This works for headlines too – especially at the moment. It can be tempting to read the headline (along with the caption on social media) and accept it as fact, but sometimes you have to dig a bit deeper to find the truth. Watch out for headlines that suggest they know what’s going to happen in the future, for example, ones that talk about ‘the new workplace rules’. In a lot of cases, they’re just talking about what could or might happen, and the authoritative-seeming headline was chosen to encourage people to click.    

  1. Evaluate the evidence
    Has it been peer reviewed: have other academics read it and agreed with the claims the study is making? Is it just one study, or have multiple studies proven it? Sometimes it’s one sensational case that the newspapers are talking about, rather than something that’s been subject to different studies, which the scientific community generally agrees upon.

Just because something claims it’s backed up by science, doesn’t mean it’s necessarily true. The Daily Express, for example, misreported that ‘Coronavirus may have been genetically engineered for the “efficient spreading in the human population,” a bombshell new study has claimed.’ This isn’t what the study claimed at all – it just compared genome sequences, it wasn’t about deliberate genetic engineering.

This is a new challenge for everyone – including the experts. One expert making a claim isn’t the strongest evidence; that comes when multiple scientific studies are compiled and analysed. A leading scientist claimed that a coronavirus vaccine could be ready by September. She references data, but the claim isn’t backed up by the sort of evidence we might usually expect (and she also clarifies later in the article that this is ‘the most optimistic scenario’, which is ‘just about possible’). Other experts have clarified the information, but it’s worth remembering that they don’t have complete evidence yet either.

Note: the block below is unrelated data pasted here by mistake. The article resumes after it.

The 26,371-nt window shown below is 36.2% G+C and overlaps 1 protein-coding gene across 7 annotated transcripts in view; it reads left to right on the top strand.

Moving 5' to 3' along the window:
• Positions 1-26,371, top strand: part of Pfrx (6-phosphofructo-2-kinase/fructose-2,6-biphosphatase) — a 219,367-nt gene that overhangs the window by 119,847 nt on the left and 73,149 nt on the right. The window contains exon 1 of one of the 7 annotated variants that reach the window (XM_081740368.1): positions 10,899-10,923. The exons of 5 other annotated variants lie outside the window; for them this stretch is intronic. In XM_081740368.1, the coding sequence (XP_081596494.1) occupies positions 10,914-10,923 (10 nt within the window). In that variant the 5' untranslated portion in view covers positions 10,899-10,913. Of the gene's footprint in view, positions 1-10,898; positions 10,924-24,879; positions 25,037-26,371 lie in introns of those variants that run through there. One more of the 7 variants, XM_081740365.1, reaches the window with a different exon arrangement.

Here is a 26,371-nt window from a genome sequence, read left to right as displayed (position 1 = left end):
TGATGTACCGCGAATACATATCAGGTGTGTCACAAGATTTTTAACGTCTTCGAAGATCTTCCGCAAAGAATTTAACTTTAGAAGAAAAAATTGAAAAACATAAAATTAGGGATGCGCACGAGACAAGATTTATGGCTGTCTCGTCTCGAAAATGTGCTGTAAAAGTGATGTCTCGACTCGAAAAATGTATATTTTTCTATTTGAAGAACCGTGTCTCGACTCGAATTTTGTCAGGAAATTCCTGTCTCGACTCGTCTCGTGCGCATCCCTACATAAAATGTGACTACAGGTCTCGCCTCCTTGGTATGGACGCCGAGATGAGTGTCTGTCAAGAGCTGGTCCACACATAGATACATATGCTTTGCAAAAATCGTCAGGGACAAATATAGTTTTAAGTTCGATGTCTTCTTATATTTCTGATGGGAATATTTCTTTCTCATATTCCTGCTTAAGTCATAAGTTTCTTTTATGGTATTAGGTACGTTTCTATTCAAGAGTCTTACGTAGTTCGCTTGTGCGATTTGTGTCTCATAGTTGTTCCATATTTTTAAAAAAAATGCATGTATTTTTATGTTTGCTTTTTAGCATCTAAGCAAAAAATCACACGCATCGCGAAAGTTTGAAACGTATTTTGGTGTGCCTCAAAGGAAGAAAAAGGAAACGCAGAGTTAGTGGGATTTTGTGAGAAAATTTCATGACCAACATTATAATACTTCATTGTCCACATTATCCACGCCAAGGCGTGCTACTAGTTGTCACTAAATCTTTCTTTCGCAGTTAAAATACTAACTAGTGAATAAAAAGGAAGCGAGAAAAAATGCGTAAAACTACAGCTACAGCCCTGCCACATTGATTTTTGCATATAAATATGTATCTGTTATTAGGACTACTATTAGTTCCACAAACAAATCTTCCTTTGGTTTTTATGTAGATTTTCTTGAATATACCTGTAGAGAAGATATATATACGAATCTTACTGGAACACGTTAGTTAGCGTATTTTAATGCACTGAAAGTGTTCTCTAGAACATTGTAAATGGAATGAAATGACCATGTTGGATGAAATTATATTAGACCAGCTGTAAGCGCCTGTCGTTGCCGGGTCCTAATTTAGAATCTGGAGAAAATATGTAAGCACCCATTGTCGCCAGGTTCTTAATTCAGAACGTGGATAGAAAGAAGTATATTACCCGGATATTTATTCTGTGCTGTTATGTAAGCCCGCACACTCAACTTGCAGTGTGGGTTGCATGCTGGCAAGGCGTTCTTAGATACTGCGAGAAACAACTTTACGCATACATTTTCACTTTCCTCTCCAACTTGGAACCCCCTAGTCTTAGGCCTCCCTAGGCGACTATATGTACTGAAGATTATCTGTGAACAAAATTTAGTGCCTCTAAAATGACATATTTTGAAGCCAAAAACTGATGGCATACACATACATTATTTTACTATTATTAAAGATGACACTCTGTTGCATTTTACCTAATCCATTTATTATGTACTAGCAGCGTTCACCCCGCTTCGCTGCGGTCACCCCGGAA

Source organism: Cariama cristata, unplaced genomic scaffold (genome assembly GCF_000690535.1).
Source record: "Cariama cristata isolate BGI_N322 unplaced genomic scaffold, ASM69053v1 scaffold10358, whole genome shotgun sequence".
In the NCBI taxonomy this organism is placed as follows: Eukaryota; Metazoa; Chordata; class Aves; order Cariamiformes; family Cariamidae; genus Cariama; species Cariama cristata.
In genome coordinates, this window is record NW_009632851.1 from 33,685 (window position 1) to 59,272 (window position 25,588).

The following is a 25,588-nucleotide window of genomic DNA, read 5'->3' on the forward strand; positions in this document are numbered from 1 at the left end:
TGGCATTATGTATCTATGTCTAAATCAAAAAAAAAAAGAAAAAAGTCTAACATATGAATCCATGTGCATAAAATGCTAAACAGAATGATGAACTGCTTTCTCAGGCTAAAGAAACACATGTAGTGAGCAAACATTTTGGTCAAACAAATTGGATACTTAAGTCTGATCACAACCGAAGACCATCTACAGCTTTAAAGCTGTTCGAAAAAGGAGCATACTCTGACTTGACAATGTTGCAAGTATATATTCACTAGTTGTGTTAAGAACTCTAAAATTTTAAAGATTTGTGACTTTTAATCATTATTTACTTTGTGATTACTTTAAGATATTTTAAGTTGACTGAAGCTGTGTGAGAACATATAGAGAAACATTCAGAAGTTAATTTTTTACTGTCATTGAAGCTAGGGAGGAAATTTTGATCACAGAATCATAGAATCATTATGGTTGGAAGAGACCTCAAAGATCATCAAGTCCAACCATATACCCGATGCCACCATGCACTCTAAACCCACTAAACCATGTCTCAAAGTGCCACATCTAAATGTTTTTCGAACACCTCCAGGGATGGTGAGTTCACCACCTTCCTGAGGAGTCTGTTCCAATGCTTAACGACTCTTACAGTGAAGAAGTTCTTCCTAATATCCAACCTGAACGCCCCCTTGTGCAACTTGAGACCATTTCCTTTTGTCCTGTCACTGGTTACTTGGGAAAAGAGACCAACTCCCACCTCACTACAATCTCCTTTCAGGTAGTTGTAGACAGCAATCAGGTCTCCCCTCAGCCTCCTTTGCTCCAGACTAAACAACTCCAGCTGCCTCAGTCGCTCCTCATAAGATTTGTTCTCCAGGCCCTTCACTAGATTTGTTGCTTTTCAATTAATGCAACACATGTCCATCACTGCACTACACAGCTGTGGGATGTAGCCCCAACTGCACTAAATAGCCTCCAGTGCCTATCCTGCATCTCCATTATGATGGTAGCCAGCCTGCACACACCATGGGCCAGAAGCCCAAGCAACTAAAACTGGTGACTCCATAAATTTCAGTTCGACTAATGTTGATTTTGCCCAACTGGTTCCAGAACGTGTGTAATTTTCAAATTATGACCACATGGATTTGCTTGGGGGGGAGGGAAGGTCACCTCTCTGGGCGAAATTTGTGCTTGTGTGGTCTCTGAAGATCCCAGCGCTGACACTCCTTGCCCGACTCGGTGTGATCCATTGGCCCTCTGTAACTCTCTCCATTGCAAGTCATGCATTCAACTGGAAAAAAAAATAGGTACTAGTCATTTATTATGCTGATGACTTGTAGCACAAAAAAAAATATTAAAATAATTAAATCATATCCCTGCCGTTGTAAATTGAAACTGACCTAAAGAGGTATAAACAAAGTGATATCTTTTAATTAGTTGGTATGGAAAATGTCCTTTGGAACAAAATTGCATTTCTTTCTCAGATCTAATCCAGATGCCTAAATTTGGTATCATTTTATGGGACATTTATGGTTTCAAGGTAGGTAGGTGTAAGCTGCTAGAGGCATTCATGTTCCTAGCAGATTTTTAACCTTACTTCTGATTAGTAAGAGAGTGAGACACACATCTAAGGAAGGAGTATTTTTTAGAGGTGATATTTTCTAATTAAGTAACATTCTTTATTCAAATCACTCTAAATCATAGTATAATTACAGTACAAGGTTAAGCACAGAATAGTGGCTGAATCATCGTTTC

Find what works for you

We hope that these tips (and the Evidence Hunter pack) help you feel more confident when confronting headlines and claims across the media and social media platforms.

It’s also important to check in with how news and information is making you feel. If you’re feeling overwhelmed, anxious, or frustrated by what you’re reading, it might be time to step back.

Some people have set themselves limits, for example, timing how long they spend on social media, or only checking a trusted news source once a day for the most vital updates. We designed ‘Screen time, green time’ to help young people (and adults!) find a balance between being plugged in and finding time for other activities. Mind have also put together some great information and resources around wellbeing and coronavirus.